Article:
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I'm building essentially a giant NAS box for personal experimentation, as a learning experience, and to help run some things. To accomplish this I have roughly 9 IDE hard drives that I need to power. This is all going into an old spare computer.

An issue though I'm running into is power. The power supply only has 4 molex connectors. While I have a spare power supply, I'm not going to be using my universities unlimited power forever, so I'm trying to make it at least somewhat power efficient by using only one power supply instead of two

My question is how many times can I plug a Y adapter into a molex before I ask too much from the power supply? I believe the PS is in the 300-400 watt range.

Bonus points if you can say how you can figure out if your power supply can handle that many hard drives.

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With a 400 watt PSU, you should be able to handle about 5 HDDs, a DVD RW, one processor, 2-3 DIMMS of DDR2/3 RAM and a low end video device. You might be able to handle 6 HDDs, but 9 would definitely be pushing that PSU over the edge. –  MaQleod Oct 14 '11 at 21:07
    
@MaQleod But even if a PSU supports 400 watts, does it work in such a way that most of it can be pulled through random connectors? I just thought PSU's where made in a way that you can't pull almost the full power of the PSU though a handful of connectors –  TheLQ Oct 14 '11 at 21:11

1 Answer 1

up vote 6 down vote accepted

Picking a hard drive at random and finding a datasheet for it, the Seagate Baracuda appears to have a "working" power draw of approximately 6.5 watts, multiply that by 9 and you get an average power draw of about 63.5 watts. Not much at all.

I would be surprised if that stresses any power supply particularly much.

The thing that will kill your power supply if you're not careful is the startup current of the drives. You see, the problem with spinning platter drives is that they use motors, and motors take a huge amount of current to get them moving compared to just keeping them moving. The Barracuda has a startup current of 2 amps.

That's a nice 18 amps of current required before your drives can spin up to do anything.

Unless you have an intelligent BIOS that spins the drives up one by one you are going to need to make sure that your power supply can put out some rich chunky amps down both the 5 and 12 volt lines (most probably the 12 volt line will get hammered the heaviest) and that's assuming that you don't have something else, like say a processor or graphics card or something trying to use that power at the same time. Assuming the motors get their power exclusively from the 12V line, 18 amps at 12V gives a power draw of 216Watts, a very significant percentage of the full power output of your power supply.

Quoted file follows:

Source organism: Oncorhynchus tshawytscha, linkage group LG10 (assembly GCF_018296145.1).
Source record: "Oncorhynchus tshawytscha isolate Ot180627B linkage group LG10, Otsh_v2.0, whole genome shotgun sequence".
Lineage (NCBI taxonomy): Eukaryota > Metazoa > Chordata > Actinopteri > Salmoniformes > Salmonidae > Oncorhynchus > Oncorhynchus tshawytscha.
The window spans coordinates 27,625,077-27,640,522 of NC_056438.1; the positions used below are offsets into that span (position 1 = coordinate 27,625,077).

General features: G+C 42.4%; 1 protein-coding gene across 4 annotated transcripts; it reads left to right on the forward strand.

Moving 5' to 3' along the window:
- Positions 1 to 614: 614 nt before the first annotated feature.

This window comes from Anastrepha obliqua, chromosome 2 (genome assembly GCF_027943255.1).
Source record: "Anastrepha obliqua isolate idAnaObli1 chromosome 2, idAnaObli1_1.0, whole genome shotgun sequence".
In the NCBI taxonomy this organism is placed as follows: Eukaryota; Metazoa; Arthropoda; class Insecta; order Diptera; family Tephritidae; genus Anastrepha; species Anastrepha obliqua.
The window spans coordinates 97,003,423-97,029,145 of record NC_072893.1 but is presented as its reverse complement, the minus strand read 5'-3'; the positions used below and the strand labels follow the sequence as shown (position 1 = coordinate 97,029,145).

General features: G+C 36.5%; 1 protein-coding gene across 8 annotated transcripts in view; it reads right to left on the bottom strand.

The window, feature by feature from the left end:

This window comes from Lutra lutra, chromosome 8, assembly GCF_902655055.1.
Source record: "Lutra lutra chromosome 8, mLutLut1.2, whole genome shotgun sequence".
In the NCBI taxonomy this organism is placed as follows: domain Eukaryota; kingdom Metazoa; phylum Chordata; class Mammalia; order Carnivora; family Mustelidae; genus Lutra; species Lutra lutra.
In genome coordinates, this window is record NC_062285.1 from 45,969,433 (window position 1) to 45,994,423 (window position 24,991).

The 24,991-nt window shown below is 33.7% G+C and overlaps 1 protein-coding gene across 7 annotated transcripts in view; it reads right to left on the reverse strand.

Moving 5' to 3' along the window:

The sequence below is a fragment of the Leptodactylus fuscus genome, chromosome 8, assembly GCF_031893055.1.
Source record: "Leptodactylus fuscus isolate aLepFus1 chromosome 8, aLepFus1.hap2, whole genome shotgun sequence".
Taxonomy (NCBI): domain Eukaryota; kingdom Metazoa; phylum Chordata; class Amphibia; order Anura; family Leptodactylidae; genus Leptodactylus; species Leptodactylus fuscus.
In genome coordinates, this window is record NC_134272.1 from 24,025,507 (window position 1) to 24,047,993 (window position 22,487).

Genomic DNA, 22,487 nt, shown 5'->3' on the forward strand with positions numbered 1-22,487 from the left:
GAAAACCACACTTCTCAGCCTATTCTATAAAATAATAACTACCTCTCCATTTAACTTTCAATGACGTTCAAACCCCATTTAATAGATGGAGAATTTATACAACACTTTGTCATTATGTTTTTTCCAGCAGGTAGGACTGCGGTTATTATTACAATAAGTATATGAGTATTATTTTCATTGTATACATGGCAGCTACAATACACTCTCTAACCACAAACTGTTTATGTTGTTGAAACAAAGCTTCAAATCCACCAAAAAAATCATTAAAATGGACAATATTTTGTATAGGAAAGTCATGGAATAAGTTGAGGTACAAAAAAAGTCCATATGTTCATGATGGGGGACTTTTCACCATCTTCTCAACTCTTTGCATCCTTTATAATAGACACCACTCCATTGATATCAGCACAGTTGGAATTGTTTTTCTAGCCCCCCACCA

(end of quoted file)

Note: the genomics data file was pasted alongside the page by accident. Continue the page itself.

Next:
Basically your power supply should have a sticker on it that, along with the "300W" information, should tell you what current (in amps) it can put out on each voltage line. The 5V line is probably going to be something like 5-10 amps, but if the 12V line cannot put out at least 20 amps, then I think you're very quickly going to end up with a power supply that's going to put its feet in the air and do a pretty good Dodo impression.

I'm also ignoring the fact that putting 20 amps down a single set of thin copper wires may not be a good idea in the first place, unless they're pretty chunky wires, and you can actually end up with the wires heating up quite impressively and potentially causing a host of other problems completely unrelated to the matter of just how much power your power supply can put out.

Another thing we're also ignoring here is that the figures that get printed on power supplies are laughable and are (being completely honest) only vaguely related to reality. Check the first part of this Dans Data article on how inflated manufacturer power supply figures are... Chances are the wattage listed on the power supply is a momentary peak wattage and I would not expect the power supply to last very long having to regularly deal with spinning up all those drives.

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This doesn't seem like something that's easy to test simply because if your wrong, you fry the power supply and possibly everything that's connected to it. –  TheLQ Oct 14 '11 at 21:36
    
I admit I may be overstating a couple of points, but chances are you'd be fine in the short term (it may well work perfectly well) and if you only rarely power the machine down then back up you're probably not even going to notice a problem. I apologise for my "enthusiasm" about the matter but I just wanted to get across the fact that it's the initial startup that would cause problems. With a reasonable PSU chances are that you'd get it to boot, but I'd have concerns. –  Mokubai Oct 14 '11 at 21:43
    
For explanation purposes, this is my PSU: geeks.com/details.asp?invtid=ATX-300-12E-BULK&cat=PWR . I think the relevant specs are "+12V, 15A" and "+5V & +12V & +3.3V, 288W Max". I'm starting to doubt the feasibility of this... –  TheLQ Oct 14 '11 at 22:17
    
To put this in perspective with a real-world storage model, a single Isilon storage node (IQ6000x) runs dual power supplies (power consumption is approx 660W max with a shared load). This is used to power 4GB Ram, one quad core 2.33 ghz processor, minimal video processing, 4 NICs, 3 case fans and 12 HDDs at 7200RM 500GB (2.5"). –  MaQleod Oct 14 '11 at 23:06
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The main issue is you need a bios that can do this, and somehow I doubt that most consumer stuff will. –  Pharaun Oct 15 '11 at 0:26

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